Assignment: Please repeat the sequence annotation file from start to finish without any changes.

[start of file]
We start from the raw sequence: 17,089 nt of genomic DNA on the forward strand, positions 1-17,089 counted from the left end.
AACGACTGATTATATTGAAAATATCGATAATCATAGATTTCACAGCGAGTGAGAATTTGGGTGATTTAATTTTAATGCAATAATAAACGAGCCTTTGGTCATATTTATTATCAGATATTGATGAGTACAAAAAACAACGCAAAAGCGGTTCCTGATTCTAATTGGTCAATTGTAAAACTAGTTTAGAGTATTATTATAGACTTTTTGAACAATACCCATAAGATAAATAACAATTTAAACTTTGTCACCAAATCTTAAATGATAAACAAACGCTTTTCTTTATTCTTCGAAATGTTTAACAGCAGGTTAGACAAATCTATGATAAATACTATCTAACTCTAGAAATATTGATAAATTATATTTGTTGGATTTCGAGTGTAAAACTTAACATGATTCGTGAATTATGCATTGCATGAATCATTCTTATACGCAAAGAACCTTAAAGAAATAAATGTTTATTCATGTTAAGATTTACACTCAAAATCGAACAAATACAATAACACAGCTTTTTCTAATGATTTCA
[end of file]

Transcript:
We start from the raw sequence: 17,089 nt of genomic DNA on the forward strand, positions 1-17,089 counted from the left end.
AACGACTGATTATATTGAAAATATCGATAATCATAGATTTCACAGCGAGTGAGAATTTGGGTGATTTAATTTTAATGCAATAATAAACGAGCCTTTGGTCATATTTATTATCAGATATTGATGAGTACAAAAAACAACGCAAAAGCGGTTCCTGATTCTAATTGGTCAATTGTAAAACTAGTTTAGAGTATTATTATAGACTTTTTGAACAATACCCATAAGATAAATAACAATTTAAACTTTGTCACCAAATCTTAAATGATAAACAAACGCTTTTCTTTATTCTTCGAAATGTTTAACAGCAGGTTAGACAAATCTATGATAAATACTATCTAACTCTAGAAATATTGATAAATTATATTTGTTGGATTTCGAGTGTAAAACTTAACATGATTCGTGAATTATGCATTGCATGAATCATTCTTATACGCAAAGAACCTTAAAGAAATAAATGTTTATTCATGTTAAGATTTACACTCAAAATCGAACAAATACAATAACACAGCTTTTTCTAATGATTTCA